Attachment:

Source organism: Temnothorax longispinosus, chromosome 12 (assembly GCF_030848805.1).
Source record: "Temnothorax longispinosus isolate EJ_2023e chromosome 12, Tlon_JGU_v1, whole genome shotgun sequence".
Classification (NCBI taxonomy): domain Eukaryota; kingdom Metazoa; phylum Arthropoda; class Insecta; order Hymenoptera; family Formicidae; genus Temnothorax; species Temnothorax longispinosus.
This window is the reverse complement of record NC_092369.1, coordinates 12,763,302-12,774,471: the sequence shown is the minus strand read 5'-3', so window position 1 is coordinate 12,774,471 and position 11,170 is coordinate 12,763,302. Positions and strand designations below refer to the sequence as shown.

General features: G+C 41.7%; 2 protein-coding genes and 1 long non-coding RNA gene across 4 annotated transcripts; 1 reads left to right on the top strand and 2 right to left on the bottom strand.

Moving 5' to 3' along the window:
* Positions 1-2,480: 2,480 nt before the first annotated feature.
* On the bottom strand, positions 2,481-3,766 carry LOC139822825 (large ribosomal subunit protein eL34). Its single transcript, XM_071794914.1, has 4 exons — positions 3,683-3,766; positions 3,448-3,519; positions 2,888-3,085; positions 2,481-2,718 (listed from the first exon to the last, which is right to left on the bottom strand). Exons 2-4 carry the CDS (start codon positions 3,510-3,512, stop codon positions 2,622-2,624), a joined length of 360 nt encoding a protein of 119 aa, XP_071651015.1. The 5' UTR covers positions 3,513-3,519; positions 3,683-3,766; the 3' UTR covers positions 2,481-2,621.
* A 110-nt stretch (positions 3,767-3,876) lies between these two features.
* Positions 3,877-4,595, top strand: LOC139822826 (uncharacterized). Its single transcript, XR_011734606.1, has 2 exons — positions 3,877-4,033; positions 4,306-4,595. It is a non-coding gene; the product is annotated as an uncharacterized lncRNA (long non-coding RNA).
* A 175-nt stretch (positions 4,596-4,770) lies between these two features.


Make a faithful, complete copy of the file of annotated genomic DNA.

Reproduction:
Source organism: Temnothorax longispinosus, chromosome 12 (assembly GCF_030848805.1).
Source record: "Temnothorax longispinosus isolate EJ_2023e chromosome 12, Tlon_JGU_v1, whole genome shotgun sequence".
Classification (NCBI taxonomy): domain Eukaryota; kingdom Metazoa; phylum Arthropoda; class Insecta; order Hymenoptera; family Formicidae; genus Temnothorax; species Temnothorax longispinosus.
This window is the reverse complement of record NC_092369.1, coordinates 12,763,302-12,774,471: the sequence shown is the minus strand read 5'-3', so window position 1 is coordinate 12,774,471 and position 11,170 is coordinate 12,763,302. Positions and strand designations below refer to the sequence as shown.

General features: G+C 41.7%; 2 protein-coding genes and 1 long non-coding RNA gene across 4 annotated transcripts; 1 reads left to right on the top strand and 2 right to left on the bottom strand.

Moving 5' to 3' along the window:
* Positions 1-2,480: 2,480 nt before the first annotated feature.
* On the bottom strand, positions 2,481-3,766 carry LOC139822825 (large ribosomal subunit protein eL34). Its single transcript, XM_071794914.1, has 4 exons — positions 3,683-3,766; positions 3,448-3,519; positions 2,888-3,085; positions 2,481-2,718 (listed from the first exon to the last, which is right to left on the bottom strand). Exons 2-4 carry the CDS (start codon positions 3,510-3,512, stop codon positions 2,622-2,624), a joined length of 360 nt encoding a protein of 119 aa, XP_071651015.1. The 5' UTR covers positions 3,513-3,519; positions 3,683-3,766; the 3' UTR covers positions 2,481-2,621.
* A 110-nt stretch (positions 3,767-3,876) lies between these two features.
* Positions 3,877-4,595, top strand: LOC139822826 (uncharacterized). Its single transcript, XR_011734606.1, has 2 exons — positions 3,877-4,033; positions 4,306-4,595. It is a non-coding gene; the product is annotated as an uncharacterized lncRNA (long non-coding RNA).
* A 175-nt stretch (positions 4,596-4,770) lies between these two features.